Germany’s leadership outside of Europe and recent interventions to stabilize the international system have been a significant source of tension. Debates over the changing global balance of power, political instability, transnational conflict, and the use of new technologies and methods of warfare will continue to occupy elected leaders. The debate on international security must incorporate both U.S. and European perspectives, but also take note of other powers including Russia and China.

As the U.S. presidental election in 2008 and the German parliamentary election in 2009 loom large on the horizon, the topic of Afghanistan and the joint ISAF mission in the country is in the public discourse on both sides of the Atlantic. The U.S. finds itself overstreched in resources—both military and economic—and engaged in two complex wars. While the unpopular Iraq War is the focus of much debate, the conflict in Afghanistan continues, with successes and setbacks, for the United States and its NATO partners…

German and American relations with Russia; European and American energy security; and the future of NATO and the European Union are all pressing issues which will confront the new U.S. president in 2009. Germany, in the lead-up to its parliamentary elections in fall 2009, has its own interests in all three areas…

Security issues have weighed heavily on the transatlantic partnership since the terrorist attacks on September 11, 2001. Yet different threat perceptions have sometimes led to different German and American policies, which was especially apparent after the rift between Germany and the United States over the war in Iraq in 2003…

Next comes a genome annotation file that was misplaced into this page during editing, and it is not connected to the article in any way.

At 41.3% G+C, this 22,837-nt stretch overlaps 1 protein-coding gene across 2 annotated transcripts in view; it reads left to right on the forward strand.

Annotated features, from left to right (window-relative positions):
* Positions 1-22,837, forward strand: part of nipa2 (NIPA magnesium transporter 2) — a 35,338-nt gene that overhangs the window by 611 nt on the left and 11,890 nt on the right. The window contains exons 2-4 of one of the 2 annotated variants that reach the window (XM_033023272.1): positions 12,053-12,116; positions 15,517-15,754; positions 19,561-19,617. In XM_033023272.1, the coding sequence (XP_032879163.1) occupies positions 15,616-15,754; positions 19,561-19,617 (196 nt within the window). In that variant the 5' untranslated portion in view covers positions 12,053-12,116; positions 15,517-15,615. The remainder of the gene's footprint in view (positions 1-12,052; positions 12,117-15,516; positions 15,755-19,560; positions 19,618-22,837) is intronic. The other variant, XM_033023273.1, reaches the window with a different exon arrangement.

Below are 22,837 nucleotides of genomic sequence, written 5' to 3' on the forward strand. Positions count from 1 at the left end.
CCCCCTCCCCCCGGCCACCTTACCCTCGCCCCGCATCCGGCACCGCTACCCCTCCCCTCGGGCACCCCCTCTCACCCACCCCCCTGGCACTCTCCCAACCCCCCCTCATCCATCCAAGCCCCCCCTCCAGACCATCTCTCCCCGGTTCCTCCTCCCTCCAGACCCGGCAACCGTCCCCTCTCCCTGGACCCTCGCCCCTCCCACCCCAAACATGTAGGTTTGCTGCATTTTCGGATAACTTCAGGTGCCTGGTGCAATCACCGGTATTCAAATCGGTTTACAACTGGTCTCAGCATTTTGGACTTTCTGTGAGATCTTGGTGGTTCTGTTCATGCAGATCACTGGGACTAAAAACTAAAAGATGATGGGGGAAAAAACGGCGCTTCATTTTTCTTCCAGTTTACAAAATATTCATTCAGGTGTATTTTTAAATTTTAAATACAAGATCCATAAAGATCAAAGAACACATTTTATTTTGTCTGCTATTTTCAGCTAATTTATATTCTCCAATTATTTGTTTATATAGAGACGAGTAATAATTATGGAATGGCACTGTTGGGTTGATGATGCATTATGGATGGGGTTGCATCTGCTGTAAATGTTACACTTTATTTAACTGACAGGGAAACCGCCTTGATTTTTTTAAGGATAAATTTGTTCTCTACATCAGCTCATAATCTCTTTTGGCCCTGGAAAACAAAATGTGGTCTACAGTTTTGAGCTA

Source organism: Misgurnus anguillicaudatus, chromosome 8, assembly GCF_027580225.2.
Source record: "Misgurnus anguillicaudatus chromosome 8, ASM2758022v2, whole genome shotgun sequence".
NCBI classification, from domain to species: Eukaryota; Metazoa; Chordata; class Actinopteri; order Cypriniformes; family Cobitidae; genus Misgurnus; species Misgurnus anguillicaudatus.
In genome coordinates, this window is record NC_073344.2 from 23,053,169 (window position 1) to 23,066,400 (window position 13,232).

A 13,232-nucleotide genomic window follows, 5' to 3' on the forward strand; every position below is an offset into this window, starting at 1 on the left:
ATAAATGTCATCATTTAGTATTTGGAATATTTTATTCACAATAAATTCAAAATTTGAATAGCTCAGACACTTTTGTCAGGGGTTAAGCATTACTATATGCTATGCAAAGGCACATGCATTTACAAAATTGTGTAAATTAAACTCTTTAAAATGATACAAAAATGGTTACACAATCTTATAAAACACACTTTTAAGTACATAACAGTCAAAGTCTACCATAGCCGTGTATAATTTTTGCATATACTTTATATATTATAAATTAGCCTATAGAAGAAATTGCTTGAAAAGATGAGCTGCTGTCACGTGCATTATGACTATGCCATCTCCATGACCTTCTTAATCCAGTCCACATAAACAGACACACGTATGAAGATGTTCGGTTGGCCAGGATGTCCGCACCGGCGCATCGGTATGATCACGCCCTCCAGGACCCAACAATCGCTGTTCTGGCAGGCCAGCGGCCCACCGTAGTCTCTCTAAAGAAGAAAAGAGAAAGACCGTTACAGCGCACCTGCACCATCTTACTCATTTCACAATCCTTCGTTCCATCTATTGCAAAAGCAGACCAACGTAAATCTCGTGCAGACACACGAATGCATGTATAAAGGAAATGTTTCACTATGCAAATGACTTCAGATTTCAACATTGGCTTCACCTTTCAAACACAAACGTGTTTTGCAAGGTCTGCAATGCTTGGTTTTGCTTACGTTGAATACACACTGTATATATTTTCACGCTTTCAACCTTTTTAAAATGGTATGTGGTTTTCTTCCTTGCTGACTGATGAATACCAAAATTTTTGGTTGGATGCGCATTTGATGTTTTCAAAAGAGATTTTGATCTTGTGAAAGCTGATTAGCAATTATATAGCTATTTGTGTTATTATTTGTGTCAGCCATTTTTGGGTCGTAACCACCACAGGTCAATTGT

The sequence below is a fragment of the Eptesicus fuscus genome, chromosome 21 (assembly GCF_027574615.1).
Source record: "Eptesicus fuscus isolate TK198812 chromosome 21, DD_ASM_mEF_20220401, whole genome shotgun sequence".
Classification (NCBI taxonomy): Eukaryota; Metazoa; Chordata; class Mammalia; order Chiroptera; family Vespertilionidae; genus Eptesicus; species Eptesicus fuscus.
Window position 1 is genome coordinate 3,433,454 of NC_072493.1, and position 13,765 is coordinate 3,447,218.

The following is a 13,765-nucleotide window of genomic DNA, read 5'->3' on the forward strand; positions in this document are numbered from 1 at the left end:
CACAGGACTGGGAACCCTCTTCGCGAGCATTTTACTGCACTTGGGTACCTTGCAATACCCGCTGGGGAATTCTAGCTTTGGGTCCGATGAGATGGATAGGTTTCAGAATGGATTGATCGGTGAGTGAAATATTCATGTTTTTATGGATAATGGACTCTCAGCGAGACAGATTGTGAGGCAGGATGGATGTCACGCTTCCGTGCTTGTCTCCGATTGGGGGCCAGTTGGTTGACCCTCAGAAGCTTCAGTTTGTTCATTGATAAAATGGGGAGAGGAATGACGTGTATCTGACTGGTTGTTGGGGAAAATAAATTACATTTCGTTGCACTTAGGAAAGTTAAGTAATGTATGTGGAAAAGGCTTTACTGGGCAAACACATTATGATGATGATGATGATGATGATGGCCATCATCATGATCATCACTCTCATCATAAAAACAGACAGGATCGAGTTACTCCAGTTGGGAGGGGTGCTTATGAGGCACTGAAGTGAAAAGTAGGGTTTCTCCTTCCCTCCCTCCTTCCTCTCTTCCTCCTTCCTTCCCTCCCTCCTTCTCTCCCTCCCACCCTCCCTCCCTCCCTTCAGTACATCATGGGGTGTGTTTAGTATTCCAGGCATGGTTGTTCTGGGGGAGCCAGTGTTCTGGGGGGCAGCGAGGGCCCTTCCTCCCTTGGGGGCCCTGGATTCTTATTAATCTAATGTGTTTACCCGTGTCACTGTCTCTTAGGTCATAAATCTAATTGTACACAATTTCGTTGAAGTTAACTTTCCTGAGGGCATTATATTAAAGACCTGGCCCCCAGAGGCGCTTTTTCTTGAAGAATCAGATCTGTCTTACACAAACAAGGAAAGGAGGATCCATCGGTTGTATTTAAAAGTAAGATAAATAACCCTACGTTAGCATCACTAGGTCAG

In the run-up to the NATO summit meeting in Bucharest in early April, the Bush administration has launched an intensive diplomatic campaign to convince the European allies to send additional combat troops to southern Afghanistan. This is largely to overcome the troop shortfalls facing the alliance in fighting the Taliban insurgency and to increase the allies’ operational flexibility…

Speaking of the European Union as an international actor dealing with North Korea (the Democratic People’s Republic of Korea, DPRK) often raises eyebrows. Since the outbreak of the second nuclear crisis in October 2002, Brussels has played virtually no significant role in the international efforts to convince Pyongyang to abandon its nuclear weapons program…

Russian President Vladimir Putin’s recent announcement that he would accept the nomination to head the United Russia ticket in the parliamentary elections in December has been only the latest in a series of surprising reports out of Russia..

In the borderless world of the twenty-first century, global interconnectivity has never been greater. Through the use of millions of computers, billions of e-mails, and a level of personal and product mobility never known before, the amount of information racing around the globe is incalculable…

On 29 March 2006 the United Nations Security Council for the first time addressed the issue of Iranian non-compliance with the Treaty on the Non-Proliferation of Nuclear Weapons (NPT). Since the wording of the presidential statement, which had been heavily disputed among the five permanent members of the Security Council (P5), has been significantly watered-down, the statement does not predetermine any specific future action by the Security Council. For the moment, it is hard to predict whether the Security Council could agree on any more resolute steps should Iran refuse to cooperate…

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